One way you can easily start to build up tolerance is by replacing your daily hot shower with something a little cooler. Once you've taken it down a notch, go another, and another, until you're easily taking showers that other people might call "freezing." Even this simple step allows your body a chance to adapt to increasingly cooler temperatures. You won't be at your goal temperature right away, but you will be continuously lowering the optimal temperature for your body, and that is more important.

What Should You Do After a Cold Water Immersion Session?

Everybody talks about how to achieve the perfect ice bath, but very few people talk about the after care. A cold plunge is literally placing your body in a state of stress. It's healthy, but it requires some attention, as well. If you just ignore the post-bath reactions, you not only will miss out on some potential health benefits, but you could be placing undue stress on your body.

Take Your Time Getting Out

One of the things new ice bathers often don't get told is that they need to be cautious when they leave the water.

You are likely to feel weak, off-balance, or lightheaded when you stand up, and this is because of vasoconstriction. As a self-preservation tactic, your body lessens blood flow to your extremities to preserve a normal core body temperature.

Take your time, and be aware of how your body feels. Having your cold plunge tank near a wall, railing, or other sturdy object is always a good idea. If not that, placing a chair nearby will do as well. Just have something close that you can grab onto should you need some help steadying yourself.

Dry Off All The Way

Some people like to dry off by letting the water evaporate naturally, but this is a little risky because it could backfire. If you want a more extreme bath, make the water colder or stay in longer, but once you're done, dry off. It will be a more productive practice in the long run. You will want to make sure you have towels on hand before you get into the water.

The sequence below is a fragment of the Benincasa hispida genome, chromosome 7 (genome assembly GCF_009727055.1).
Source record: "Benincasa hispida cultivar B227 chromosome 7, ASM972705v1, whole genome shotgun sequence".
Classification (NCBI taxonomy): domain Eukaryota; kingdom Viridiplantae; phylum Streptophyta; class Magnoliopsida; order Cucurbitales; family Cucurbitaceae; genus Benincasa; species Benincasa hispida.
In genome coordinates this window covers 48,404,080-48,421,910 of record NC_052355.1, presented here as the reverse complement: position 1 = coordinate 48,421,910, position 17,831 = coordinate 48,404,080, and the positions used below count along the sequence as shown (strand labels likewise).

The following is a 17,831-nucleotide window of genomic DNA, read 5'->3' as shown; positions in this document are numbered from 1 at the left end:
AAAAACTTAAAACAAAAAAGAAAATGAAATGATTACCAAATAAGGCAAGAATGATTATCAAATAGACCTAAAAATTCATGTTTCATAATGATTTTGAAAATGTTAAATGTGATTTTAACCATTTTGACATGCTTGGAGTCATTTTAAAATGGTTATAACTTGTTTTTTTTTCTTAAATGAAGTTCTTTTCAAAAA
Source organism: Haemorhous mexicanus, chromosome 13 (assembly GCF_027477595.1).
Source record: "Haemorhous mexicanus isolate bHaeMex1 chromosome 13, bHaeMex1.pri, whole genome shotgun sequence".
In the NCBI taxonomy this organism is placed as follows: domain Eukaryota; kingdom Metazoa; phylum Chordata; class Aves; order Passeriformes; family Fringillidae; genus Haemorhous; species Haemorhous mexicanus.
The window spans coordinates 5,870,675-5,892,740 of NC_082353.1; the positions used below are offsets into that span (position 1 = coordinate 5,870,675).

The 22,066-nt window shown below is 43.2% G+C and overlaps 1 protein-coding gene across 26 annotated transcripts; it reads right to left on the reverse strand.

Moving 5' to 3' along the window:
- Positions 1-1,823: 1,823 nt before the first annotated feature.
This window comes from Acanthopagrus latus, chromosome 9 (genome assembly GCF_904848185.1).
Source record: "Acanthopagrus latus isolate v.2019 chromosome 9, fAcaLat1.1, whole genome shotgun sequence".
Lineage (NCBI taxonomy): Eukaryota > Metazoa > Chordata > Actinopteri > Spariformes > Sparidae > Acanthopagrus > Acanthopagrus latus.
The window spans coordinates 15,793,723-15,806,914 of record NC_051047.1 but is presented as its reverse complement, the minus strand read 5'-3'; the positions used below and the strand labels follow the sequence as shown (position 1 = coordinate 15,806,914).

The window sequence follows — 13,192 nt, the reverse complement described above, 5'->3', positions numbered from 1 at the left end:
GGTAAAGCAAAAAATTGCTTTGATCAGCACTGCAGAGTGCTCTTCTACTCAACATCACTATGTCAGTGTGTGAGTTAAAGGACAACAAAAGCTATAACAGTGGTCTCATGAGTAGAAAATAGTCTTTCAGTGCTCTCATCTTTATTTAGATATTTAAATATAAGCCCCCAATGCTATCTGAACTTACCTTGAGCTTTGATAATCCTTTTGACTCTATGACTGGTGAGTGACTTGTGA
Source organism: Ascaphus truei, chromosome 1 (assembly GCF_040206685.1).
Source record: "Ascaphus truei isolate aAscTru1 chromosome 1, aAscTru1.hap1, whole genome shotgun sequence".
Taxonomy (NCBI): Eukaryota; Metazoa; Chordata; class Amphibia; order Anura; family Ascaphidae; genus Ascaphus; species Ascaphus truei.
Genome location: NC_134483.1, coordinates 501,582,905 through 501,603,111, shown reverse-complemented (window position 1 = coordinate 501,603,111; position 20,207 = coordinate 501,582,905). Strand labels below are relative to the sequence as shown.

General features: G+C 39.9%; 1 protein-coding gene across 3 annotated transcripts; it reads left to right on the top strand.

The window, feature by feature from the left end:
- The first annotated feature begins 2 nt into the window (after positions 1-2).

Warm Up Naturally

To get the full benefits of your ice bath, avoid any sudden increases in heat, such as hot showers or sitting in front of a fire. Instead, let your body gradually increase your body temperature through a process called "thermogenesis." If you're really suffering, maybe keep a dry towel around for an extra layer.

Be advised that you should always have preparations in place just in case your body takes too long and you need to adapt. Keep more towels or blankets around to assist in the warming process when necessary. "Getting the most" out of your ice bath does not mean risking your safety.

Do Some Yoga or Go for a Walk

Moving around is one of the best ways to activate your body's natural heating process. Light yoga or a short walk will kick your body back into gear.

Do be careful with this step. Avoid stretching your body when it's cold or you might cause damage to your muscles and fibers. Don't push your body too far too quickly.

Rehydrate and Have a Snack

You might not think it, but ice baths are exhausting! The body and mind work hard to regulate your responses, keep you warm, and feel in control. You might find yourself tired, hungry, and thirsty afterward.

It's important to meet those needs but don't go having a hearty, three-course meal immediately afterwards. Instead, a light snack and a glass of water allow your body to re-energize without putting extra strain on it after a taxing ice bath.

Can You Cold Plunge at Home?

You can! DIY Pools and Spas has a course that walks you through the process from start to finish and a kit that gives you everything you need. Brandon saw a need, and he took the initiative to meet that need. He purchased all the parts necessary to build a cold plunge and figured out the process so that you don't have to. He wants cold plunges and the benefits to be available to people from all walks of life.

The beauty of building your own is that you aren't required to conform to anyone else's timeline or location. When you DIY your cold plunge, your needs are the top priority.

The DIY route is the perfect blend of easy access and professional build.